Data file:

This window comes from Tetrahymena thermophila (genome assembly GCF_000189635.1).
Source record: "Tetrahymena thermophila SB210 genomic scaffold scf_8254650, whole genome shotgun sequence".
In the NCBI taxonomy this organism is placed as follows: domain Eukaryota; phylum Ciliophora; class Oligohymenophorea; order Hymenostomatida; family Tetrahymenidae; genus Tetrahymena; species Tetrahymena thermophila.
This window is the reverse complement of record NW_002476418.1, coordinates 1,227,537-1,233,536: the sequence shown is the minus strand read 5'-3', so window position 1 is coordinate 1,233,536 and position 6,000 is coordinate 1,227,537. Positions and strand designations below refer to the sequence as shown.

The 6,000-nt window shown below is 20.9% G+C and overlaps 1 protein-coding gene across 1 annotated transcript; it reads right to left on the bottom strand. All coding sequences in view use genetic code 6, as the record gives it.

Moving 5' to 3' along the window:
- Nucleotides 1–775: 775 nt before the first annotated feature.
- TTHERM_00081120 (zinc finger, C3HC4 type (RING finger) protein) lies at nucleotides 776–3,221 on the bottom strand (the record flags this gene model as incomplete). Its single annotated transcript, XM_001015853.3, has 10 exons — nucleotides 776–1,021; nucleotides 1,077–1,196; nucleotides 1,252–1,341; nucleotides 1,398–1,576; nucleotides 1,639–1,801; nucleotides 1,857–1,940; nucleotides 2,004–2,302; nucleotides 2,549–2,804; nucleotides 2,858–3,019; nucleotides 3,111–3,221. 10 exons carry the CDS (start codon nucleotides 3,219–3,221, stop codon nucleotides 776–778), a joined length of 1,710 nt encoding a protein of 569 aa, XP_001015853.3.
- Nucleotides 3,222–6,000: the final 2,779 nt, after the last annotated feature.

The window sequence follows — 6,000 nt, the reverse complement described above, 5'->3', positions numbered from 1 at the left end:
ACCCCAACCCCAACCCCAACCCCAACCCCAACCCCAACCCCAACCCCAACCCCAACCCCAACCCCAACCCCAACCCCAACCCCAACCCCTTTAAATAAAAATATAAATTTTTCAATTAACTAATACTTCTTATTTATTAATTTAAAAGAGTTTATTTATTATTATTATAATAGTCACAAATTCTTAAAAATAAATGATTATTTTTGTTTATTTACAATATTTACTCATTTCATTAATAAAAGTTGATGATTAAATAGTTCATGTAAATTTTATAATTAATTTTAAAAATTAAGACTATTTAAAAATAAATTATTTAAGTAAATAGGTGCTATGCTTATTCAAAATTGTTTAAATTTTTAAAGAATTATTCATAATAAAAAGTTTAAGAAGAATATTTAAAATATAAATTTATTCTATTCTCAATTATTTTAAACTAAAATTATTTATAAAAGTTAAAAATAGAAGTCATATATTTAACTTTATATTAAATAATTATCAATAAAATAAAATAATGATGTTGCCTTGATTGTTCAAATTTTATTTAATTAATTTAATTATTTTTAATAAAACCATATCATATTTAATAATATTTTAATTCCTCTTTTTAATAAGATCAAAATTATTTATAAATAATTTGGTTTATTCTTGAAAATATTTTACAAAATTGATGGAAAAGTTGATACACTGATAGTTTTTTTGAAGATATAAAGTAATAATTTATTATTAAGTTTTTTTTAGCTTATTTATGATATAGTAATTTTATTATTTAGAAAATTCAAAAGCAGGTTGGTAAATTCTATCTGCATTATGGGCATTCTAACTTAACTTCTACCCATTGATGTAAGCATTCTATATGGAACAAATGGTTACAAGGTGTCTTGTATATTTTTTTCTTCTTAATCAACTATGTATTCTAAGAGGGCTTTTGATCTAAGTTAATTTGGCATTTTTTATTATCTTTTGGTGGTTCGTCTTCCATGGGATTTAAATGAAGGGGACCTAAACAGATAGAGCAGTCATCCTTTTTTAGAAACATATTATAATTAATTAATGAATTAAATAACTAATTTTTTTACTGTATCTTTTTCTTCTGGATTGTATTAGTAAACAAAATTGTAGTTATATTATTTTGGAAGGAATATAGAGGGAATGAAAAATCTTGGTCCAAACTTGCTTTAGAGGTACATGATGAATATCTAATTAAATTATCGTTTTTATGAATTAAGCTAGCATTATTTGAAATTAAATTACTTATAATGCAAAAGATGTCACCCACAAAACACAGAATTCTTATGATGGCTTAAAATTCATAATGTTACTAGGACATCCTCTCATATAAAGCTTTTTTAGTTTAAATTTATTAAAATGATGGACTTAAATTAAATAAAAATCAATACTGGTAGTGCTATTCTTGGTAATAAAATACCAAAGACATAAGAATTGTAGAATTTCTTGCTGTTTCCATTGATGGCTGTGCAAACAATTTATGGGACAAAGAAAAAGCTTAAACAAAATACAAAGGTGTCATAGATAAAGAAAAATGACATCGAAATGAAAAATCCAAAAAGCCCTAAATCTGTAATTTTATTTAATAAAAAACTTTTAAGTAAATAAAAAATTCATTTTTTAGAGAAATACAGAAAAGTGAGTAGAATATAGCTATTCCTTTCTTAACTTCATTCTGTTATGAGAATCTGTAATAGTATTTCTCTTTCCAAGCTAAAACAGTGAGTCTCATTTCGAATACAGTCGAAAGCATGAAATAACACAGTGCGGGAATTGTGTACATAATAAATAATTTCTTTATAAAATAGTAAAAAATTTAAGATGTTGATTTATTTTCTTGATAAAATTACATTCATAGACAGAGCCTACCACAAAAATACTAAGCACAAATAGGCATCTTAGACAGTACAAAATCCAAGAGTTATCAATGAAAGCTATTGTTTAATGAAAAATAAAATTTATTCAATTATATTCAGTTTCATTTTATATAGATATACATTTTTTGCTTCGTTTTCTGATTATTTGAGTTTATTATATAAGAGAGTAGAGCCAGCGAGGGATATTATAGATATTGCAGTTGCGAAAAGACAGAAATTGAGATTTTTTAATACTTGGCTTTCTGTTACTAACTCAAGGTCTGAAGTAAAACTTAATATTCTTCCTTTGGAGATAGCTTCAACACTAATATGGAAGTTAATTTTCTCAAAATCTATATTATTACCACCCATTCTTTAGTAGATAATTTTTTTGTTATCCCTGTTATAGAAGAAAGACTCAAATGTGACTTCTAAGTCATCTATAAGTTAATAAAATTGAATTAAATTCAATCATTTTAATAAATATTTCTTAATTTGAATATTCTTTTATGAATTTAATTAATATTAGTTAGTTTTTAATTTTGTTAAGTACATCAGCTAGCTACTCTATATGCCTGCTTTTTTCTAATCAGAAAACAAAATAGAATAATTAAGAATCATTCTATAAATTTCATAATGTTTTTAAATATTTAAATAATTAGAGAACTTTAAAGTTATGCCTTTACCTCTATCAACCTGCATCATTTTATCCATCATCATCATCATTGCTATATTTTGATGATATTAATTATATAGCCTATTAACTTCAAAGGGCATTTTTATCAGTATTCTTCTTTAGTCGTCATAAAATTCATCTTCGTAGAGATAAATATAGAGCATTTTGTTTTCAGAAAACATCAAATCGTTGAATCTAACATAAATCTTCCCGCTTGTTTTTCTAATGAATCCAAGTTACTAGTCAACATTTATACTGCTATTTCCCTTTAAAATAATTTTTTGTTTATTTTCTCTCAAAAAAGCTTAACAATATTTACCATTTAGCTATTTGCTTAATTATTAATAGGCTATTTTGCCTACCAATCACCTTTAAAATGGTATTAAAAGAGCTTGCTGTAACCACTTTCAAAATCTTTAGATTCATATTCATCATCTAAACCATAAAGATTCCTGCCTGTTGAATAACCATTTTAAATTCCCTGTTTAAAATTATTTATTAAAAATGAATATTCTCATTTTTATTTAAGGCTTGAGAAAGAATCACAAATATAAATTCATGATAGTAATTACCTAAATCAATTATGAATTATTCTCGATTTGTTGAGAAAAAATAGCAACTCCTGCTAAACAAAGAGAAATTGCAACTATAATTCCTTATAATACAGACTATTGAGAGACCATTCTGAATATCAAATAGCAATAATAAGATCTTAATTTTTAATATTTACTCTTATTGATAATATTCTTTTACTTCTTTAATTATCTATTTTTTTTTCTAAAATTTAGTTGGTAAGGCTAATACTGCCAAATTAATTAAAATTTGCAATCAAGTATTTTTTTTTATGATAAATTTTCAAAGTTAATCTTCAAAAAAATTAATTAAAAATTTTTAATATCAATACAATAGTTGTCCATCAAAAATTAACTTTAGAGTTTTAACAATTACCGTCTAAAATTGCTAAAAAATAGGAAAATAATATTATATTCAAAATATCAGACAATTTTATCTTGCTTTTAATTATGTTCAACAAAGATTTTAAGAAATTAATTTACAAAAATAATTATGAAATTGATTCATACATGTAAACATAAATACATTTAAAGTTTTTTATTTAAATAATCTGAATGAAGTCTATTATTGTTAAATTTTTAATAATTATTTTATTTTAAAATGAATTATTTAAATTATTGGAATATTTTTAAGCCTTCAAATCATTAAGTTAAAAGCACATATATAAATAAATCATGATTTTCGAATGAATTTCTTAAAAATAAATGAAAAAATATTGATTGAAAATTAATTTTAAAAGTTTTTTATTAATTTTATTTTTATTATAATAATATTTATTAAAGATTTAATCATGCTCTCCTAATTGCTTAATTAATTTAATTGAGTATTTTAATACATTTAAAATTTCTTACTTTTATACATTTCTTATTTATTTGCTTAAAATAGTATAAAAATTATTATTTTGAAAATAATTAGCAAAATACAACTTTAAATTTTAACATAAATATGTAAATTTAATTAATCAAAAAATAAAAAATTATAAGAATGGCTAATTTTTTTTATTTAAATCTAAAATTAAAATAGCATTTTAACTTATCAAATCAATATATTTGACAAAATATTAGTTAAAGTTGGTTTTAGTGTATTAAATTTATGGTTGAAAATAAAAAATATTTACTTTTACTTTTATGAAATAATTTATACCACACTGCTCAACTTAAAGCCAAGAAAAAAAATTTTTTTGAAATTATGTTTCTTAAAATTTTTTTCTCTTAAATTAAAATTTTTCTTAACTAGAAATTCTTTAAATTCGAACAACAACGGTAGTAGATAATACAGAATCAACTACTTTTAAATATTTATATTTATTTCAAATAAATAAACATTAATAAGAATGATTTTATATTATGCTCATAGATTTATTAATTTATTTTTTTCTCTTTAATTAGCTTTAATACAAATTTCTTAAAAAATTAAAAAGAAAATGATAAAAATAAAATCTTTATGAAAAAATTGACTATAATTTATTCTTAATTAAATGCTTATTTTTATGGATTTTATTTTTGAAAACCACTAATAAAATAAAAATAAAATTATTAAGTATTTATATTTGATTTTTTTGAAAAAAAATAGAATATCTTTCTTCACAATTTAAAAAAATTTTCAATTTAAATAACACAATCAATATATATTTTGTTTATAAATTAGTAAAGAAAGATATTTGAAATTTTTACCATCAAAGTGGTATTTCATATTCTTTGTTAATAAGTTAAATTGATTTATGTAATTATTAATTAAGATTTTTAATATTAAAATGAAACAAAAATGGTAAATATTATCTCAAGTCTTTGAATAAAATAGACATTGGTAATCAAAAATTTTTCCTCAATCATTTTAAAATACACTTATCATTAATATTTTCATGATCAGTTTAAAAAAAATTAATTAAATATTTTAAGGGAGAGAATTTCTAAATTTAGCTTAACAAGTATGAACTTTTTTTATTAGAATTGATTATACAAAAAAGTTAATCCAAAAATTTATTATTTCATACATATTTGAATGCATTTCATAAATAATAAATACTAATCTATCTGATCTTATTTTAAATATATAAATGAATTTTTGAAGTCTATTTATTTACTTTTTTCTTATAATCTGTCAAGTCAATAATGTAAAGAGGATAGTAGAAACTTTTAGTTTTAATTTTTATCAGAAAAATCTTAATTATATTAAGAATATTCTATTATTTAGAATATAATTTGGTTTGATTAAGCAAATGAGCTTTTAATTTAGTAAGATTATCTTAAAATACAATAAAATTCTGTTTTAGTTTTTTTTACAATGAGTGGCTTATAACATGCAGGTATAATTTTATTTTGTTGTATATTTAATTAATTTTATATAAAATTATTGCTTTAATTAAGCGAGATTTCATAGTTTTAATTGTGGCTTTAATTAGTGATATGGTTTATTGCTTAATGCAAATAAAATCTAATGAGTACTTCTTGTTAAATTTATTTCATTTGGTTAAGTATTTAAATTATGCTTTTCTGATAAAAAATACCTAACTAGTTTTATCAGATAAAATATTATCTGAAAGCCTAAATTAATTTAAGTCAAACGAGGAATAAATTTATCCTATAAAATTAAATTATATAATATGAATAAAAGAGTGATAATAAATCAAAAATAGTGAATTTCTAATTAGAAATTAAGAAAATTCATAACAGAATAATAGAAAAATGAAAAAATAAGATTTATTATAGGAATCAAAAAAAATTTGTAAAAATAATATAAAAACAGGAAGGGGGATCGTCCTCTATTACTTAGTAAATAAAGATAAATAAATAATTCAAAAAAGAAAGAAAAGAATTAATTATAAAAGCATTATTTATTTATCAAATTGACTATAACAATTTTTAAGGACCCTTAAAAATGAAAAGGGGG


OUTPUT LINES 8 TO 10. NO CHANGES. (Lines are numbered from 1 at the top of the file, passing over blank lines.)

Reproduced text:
- TTHERM_00081120 (zinc finger, C3HC4 type (RING finger) protein) lies at nucleotides 776–3,221 on the bottom strand (the record flags this gene model as incomplete). Its single annotated transcript, XM_001015853.3, has 10 exons — nucleotides 776–1,021; nucleotides 1,077–1,196; nucleotides 1,252–1,341; nucleotides 1,398–1,576; nucleotides 1,639–1,801; nucleotides 1,857–1,940; nucleotides 2,004–2,302; nucleotides 2,549–2,804; nucleotides 2,858–3,019; nucleotides 3,111–3,221. 10 exons carry the CDS (start codon nucleotides 3,219–3,221, stop codon nucleotides 776–778), a joined length of 1,710 nt encoding a protein of 569 aa, XP_001015853.3.
- Nucleotides 3,222–6,000: the final 2,779 nt, after the last annotated feature.

The window sequence follows — 6,000 nt, the reverse complement described above, 5'->3', positions numbered from 1 at the left end: